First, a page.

A member of the ruling family at the forefront of promoting more liberal attitudes through his television network finds his channel accused of going too far.
Prince feels heat over lewd TV talk
JEDDAH// While the Saudi mainstream is calling for strict punishment of a 32-year-old man who was arrested for bragging about his sexual conquests on a television show, others are demanding that the Lebanese channel that aired the programme be banned. In a country where public protest is illegal, thousands of Saudis are involved in an internet campaign to ban the Lebanese channel LBC, which is part of Saudi Prince Alwaleed bin Talal's media empire (he owns 49 per cent of it), after Mazin Abdul Jawad accused the channel of sensationalising his interview that caused a public outrage.
Conservatives are blaming the relatively open social environment in Jeddah for the appearance of Mr Abdul Jawad, who is now known as Jeddah Casanova, in July on LBC's Red Line programme in which he told viewers that he engaged in premarital sex, which is illegal according to the kingdom's sharia-based Islamic legal system. He also gave guidance on picking up women using his Bluetooth wireless in the segregated society where unmarried men and women are forbidden from mixing.
Saudi authorities blocked the interview on YouTube's website on Thursday after it attracted a huge number of viewers, according to Saudi Shams daily. Media reports said that the hits totalled more than 300,000 in the first week after the interview was first aired on YouTube in mid July. The outrage that followed LBC's programme is the second this summer involving companies owned by Prince Alwaleed.
Earlier his Rotana Studios were involved in a controversy about screening a Saudi movie in the capital Riyadh and sponsoring a Saudi film festival in Jeddah. Among the conservatives who are against Prince Alwaleed's operations is his brother, Prince Khaled bin Talal. Prince Khaled, in an interview with the hardline Islamist website Lojainiat, accused his brother of disseminating vice through his media empire.
Prince Alwaleed has always said that he wants to promote change among youth through his media group. "There is nothing in Islam - and I've researched this thoroughly - not one iota that says you can't have movies. So what I am doing right now is causing change," he said in an interview in 2006 before the launch of his first-produced movie Kaif al Hal. "Calling for the ban of LBC is unacceptable although I disapprove the approach of its Red Line programme," said Saud Kateb, a media technology professor at King Abdul Aziz University in Jeddah.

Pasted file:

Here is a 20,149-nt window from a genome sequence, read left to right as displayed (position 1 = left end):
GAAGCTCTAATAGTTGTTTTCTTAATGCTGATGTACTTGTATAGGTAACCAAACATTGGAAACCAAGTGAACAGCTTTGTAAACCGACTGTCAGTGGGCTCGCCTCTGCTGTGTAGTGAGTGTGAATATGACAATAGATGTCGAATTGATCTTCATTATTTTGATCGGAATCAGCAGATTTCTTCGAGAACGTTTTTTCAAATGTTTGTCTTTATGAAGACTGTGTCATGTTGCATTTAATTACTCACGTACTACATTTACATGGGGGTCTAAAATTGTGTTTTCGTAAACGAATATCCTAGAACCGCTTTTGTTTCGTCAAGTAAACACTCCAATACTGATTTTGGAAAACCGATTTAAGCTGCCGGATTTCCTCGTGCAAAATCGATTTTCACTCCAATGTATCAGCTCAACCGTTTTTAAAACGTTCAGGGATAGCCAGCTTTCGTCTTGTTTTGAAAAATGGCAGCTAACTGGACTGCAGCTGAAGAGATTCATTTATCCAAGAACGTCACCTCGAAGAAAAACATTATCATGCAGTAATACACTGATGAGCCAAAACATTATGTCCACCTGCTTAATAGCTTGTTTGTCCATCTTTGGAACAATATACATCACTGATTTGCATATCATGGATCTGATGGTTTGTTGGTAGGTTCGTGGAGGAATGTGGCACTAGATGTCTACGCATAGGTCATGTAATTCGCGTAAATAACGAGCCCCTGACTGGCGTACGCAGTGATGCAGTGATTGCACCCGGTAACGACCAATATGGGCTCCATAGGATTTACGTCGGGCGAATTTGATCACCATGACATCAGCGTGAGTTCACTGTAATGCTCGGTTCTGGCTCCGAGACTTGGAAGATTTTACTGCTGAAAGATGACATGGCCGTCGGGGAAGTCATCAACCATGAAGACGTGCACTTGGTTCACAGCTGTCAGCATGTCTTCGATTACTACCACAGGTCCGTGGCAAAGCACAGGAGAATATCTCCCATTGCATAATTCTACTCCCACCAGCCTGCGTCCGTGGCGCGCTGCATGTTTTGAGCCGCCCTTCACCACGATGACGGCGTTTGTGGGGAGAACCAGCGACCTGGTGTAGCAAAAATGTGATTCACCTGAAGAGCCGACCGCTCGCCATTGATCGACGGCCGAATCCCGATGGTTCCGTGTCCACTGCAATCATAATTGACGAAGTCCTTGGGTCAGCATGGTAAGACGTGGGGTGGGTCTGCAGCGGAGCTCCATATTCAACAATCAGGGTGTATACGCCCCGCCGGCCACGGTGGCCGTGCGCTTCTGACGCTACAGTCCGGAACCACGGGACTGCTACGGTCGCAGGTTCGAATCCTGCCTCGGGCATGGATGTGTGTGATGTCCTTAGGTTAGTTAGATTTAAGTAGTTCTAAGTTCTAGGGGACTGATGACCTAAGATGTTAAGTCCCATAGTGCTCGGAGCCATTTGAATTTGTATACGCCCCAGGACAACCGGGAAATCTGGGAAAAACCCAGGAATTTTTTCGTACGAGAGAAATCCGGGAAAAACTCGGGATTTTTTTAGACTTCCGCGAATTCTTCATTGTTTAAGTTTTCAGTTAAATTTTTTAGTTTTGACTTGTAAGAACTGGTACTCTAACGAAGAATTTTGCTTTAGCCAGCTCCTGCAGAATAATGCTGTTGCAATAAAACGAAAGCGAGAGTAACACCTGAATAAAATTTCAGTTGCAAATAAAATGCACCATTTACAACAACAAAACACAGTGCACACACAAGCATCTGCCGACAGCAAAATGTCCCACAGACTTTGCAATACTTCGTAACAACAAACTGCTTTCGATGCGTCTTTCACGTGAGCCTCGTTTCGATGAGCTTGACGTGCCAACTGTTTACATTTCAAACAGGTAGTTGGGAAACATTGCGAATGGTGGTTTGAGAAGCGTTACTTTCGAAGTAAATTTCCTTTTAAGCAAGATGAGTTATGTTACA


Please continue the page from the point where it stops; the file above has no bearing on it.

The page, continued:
"The channel's programmes focused heavily on the open-minded viewers, a small segment of the population, and neglected the conservatives, the larger segment," Prof Kateb said. He explained that in its search for exciting topics in order to attract more viewers, the channel, which is favoured by many Saudi advertisers, has lost its self-censorship ability in an ultra-sensitive environment. The Saudi journalist Nawaf al Githami said that despite all the negativity surrounding LBC, it remains one of the few channels that discusses the problems of the common people.
"When you don't have a local channel that discusses our daily struggle in life, then you have to expect to see a migration towards foreign channels that fill the gap," he said. "After so many years of watching government-owned channels, Saudis are attracted to watching independent channels, however, the society and the country were not ready for that change," said Abdullah Banakhar, media professor at King Abdul Aziz University in Jeddah.
"LBC is facing a credibility crisis and its Red Line programme had exhausted some of the strategic reserves of its viewers' trust," he added. A spokesman for the LBC network told the Saudi daily Al Watan that the last episode of the current series of Red Line had aired and that it has not yet been decided whether to renew the programme for another season. New episodes will not be broadcast until after Ramadan, the spokesman said.
Mr Abdul Jawad told Al Watan that he planned to sue LBC claiming the show's producers took his comments out of context. Mr Abdul Jawad, who was arrested on Friday by Saudi police and now awaits trial, said in an interview with Okaz daily that he is sorry for what happened and he understood the hundreds of people who have filed complaints against him in Jeddah's court. "They only know what they have seen. They do not know the truth behind how the channel conducted the interview with me," he said. "I apologise and I am ready to face the consequences [but] I am confident that the truth will come out."
Two other men who had appeared with him on the show were also detained for questioning in connection to the controversial segment. If convicted of speaking openly about vice and of having premarital sex, Mr Abdul Jawad could be jailed and flogged under Saudi's strict sharia law. firstname.lastname@example.org